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Direct-print photopolymerization for 3D printing

Morteza Vatani (Department of Mechanical Engineering, University of Akron, Akron, Ohio, USA)
Jae-Won Choi (Department of Mechanical Engineering, University of Akron, Akron, Ohio, USA)

Rapid Prototyping Journal

ISSN: 1355-2546

Article publication date: 20 March 2017




This work aims to present a guideline for ink development used in extrusion-based direct-write (DW) (also referred to as direct-print [DP]) technique and combine the extrusion with instant photopolymerization to present a solvent-free DP photopolymerization (DPP) method to fill the gap between 3D printing and printing multi-functional 3D structures.


A DP process called DPP was developed by integration of a screw-driven micro-dispenser into XYZ translation stages. The process was equipped with direct photopolymerization to facilitate the creation of 3D structures. The required characteristics of inks used in this technique were simulated through dispersion of fumed silica particles into photocurable resins to transform them into viscoelastic inks. The characterization method of these inks and the required level of shear thinning and thixotropic properties is presented.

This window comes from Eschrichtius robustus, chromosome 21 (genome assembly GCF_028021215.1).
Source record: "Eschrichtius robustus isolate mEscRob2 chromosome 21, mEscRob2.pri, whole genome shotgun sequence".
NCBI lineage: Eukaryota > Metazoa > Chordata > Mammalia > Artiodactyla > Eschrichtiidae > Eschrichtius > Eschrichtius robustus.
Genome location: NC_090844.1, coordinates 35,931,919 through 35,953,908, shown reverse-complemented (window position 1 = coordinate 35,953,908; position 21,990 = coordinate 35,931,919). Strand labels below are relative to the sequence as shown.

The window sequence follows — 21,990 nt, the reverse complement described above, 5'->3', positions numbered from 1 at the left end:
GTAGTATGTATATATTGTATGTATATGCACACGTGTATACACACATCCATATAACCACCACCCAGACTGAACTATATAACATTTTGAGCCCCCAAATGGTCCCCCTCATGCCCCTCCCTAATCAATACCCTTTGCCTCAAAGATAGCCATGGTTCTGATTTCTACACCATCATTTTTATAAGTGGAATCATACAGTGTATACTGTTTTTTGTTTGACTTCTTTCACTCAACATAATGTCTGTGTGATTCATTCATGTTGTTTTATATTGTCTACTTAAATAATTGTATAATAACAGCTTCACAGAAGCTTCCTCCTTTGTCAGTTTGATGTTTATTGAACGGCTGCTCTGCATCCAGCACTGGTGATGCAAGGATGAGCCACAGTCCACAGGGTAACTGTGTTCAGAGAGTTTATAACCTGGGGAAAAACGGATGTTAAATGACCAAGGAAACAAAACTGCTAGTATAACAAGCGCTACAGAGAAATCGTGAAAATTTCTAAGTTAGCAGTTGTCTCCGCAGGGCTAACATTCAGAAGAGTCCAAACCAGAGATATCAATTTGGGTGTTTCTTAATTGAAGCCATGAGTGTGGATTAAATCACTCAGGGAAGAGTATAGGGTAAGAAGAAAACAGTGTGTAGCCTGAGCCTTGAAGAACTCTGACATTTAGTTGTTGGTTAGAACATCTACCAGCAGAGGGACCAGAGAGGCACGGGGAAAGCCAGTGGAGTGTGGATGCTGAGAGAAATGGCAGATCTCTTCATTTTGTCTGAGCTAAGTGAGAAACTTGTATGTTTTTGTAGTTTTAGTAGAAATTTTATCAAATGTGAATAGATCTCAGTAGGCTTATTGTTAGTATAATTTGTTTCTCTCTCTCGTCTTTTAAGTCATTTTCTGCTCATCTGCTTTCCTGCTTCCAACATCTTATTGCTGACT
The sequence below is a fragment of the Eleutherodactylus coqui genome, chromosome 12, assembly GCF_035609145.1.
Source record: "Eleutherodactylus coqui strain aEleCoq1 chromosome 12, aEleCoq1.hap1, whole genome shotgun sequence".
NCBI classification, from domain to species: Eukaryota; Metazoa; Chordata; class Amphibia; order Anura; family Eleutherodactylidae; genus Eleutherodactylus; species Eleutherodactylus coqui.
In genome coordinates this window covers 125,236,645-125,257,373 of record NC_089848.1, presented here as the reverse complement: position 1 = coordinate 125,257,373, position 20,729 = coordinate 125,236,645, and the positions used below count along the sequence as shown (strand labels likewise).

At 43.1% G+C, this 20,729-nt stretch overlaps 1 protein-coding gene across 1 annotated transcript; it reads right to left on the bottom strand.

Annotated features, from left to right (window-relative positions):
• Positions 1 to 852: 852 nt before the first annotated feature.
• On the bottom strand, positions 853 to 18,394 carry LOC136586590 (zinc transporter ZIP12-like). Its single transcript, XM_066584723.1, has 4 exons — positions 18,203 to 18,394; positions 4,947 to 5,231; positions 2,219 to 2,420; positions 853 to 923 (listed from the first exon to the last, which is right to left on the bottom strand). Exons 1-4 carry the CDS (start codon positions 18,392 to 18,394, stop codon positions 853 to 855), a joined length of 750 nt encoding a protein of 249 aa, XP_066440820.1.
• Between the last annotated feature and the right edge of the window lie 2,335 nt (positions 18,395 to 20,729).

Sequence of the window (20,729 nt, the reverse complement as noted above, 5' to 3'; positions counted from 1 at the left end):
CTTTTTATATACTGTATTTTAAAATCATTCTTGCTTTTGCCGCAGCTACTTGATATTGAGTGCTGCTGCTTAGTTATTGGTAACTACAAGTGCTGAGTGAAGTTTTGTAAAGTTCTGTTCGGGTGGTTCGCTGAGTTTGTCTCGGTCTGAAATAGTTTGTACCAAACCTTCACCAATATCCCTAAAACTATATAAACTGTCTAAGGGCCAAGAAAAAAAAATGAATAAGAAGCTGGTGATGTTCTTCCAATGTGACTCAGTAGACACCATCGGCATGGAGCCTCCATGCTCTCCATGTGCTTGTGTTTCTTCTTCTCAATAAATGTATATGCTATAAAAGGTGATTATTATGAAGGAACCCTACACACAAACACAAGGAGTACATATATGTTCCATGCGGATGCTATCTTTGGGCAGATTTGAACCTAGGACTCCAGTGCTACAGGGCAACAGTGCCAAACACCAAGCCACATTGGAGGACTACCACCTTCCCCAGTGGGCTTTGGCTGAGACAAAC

Shear thinning and thixotropic properties are necessary components of the inks used in DPP process and other DP techniques. These properties are desirable to facilitate printing and filament shape retention. Extrusion of viscoelastic inks out of a nozzle generates a filament capable of retaining its geometry. Likewise, instant photopolymerization of the dispensed filaments prevents deformation due to the weight of filaments or accumulated weight of layers.


The DPP process with material-reforming methods has been shown, where there remain many shortcomings in realizing a DP-based 3D printing process with instant photopolymerization in existing literature, as well as a standard guideline and material requirements. The suggested method can be extended to develop a new commercial 3D printing system and printable inks to create various functional 3D structures including sensors, actuators and electronics, where nanoparticles are involved for their functionalities. Particularly, an original contribution to the determination of a rheological property of an ink is provided.



Rheology experiments were accomplished in Timken Engineered Surface Lab (TESL) at The University of Akron. We would like to thank Dr. Gary Doll, the director and Dr. Paul Shiller, Research Scientist in TESL.


Vatani, M. and Choi, J.-W. (2017), "Direct-print photopolymerization for 3D printing", Rapid Prototyping Journal, Vol. 23 No. 2, pp. 337-343.



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Copyright © 2017, Emerald Publishing Limited

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